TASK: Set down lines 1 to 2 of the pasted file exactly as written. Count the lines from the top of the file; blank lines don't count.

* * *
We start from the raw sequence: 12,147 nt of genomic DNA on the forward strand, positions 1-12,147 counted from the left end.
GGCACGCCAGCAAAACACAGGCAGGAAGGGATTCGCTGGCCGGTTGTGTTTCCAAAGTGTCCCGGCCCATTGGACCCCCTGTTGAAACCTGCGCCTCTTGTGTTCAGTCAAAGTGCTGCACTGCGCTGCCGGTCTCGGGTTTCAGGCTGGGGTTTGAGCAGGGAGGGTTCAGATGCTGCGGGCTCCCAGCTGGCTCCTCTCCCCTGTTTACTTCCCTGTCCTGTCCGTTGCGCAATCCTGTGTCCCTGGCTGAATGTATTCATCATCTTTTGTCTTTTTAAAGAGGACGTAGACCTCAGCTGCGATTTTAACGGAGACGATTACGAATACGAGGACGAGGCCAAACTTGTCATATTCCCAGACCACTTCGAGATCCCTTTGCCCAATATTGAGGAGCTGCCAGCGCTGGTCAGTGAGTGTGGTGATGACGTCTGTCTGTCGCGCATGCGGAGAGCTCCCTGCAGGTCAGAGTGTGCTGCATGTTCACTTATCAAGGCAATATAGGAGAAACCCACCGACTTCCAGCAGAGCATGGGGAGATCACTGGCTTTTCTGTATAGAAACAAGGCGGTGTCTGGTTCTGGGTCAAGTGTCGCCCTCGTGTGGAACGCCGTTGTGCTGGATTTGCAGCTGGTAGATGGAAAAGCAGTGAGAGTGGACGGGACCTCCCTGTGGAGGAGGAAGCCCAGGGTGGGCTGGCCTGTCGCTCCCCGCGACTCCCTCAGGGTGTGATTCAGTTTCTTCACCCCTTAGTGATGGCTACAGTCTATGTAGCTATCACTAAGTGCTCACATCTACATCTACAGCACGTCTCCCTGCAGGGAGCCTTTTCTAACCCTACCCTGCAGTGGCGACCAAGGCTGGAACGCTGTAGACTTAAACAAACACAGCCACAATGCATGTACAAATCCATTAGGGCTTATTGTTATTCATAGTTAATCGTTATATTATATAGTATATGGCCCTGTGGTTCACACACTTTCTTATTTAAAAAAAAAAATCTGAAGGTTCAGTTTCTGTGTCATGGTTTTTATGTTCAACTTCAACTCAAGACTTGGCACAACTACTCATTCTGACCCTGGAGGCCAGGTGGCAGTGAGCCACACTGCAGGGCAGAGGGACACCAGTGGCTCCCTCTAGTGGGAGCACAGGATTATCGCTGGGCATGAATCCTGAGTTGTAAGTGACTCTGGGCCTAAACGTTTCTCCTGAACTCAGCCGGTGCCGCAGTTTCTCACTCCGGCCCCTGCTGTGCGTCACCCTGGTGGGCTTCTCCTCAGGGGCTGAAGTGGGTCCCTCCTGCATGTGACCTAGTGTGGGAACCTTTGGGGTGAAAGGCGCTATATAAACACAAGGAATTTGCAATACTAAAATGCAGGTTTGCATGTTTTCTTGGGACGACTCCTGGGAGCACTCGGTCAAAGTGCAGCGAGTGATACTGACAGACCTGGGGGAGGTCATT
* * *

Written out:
We start from the raw sequence: 12,147 nt of genomic DNA on the forward strand, positions 1-12,147 counted from the left end.
GGCACGCCAGCAAAACACAGGCAGGAAGGGATTCGCTGGCCGGTTGTGTTTCCAAAGTGTCCCGGCCCATTGGACCCCCTGTTGAAACCTGCGCCTCTTGTGTTCAGTCAAAGTGCTGCACTGCGCTGCCGGTCTCGGGTTTCAGGCTGGGGTTTGAGCAGGGAGGGTTCAGATGCTGCGGGCTCCCAGCTGGCTCCTCTCCCCTGTTTACTTCCCTGTCCTGTCCGTTGCGCAATCCTGTGTCCCTGGCTGAATGTATTCATCATCTTTTGTCTTTTTAAAGAGGACGTAGACCTCAGCTGCGATTTTAACGGAGACGATTACGAATACGAGGACGAGGCCAAACTTGTCATATTCCCAGACCACTTCGAGATCCCTTTGCCCAATATTGAGGAGCTGCCAGCGCTGGTCAGTGAGTGTGGTGATGACGTCTGTCTGTCGCGCATGCGGAGAGCTCCCTGCAGGTCAGAGTGTGCTGCATGTTCACTTATCAAGGCAATATAGGAGAAACCCACCGACTTCCAGCAGAGCATGGGGAGATCACTGGCTTTTCTGTATAGAAACAAGGCGGTGTCTGGTTCTGGGTCAAGTGTCGCCCTCGTGTGGAACGCCGTTGTGCTGGATTTGCAGCTGGTAGATGGAAAAGCAGTGAGAGTGGACGGGACCTCCCTGTGGAGGAGGAAGCCCAGGGTGGGCTGGCCTGTCGCTCCCCGCGACTCCCTCAGGGTGTGATTCAGTTTCTTCACCCCTTAGTGATGGCTACAGTCTATGTAGCTATCACTAAGTGCTCACATCTACATCTACAGCACGTCTCCCTGCAGGGAGCCTTTTCTAACCCTACCCTGCAGTGGCGACCAAGGCTGGAACGCTGTAGACTTAAACAAACACAGCCACAATGCATGTACAAATCCATTAGGGCTTATTGTTATTCATAGTTAATCGTTATATTATATAGTATATGGCCCTGTGGTTCACACACTTTCTTATTTAAAAAAAAAAATCTGAAGGTTCAGTTTCTGTGTCATGGTTTTTATGTTCAACTTCAACTCAAGACTTGGCACAACTACTCATTCTGACCCTGGAGGCCAGGTGGCAGTGAGCCACACTGCAGGGCAGAGGGACACCAGTGGCTCCCTCTAGTGGGAGCACAGGATTATCGCTGGGCATGAATCCTGAGTTGTAAGTGACTCTGGGCCTAAACGTTTCTCCTGAACTCAGCCGGTGCCGCAGTTTCTCACTCCGGCCCCTGCTGTGCGTCACCCTGGTGGGCTTCTCCTCAGGGGCTGAAGTGGGTCCCTCCTGCATGTGACCTAGTGTGGGAACCTTTGGGGTGAAAGGCGCTATATAAACACAAGGAATTTGCAATACTAAAATGCAGGTTTGCATGTTTTCTTGGGACGACTCCTGGGAGCACTCGGTCAAAGTGCAGCGAGTGATACTGACAGACCTGGGGGAGGTCATT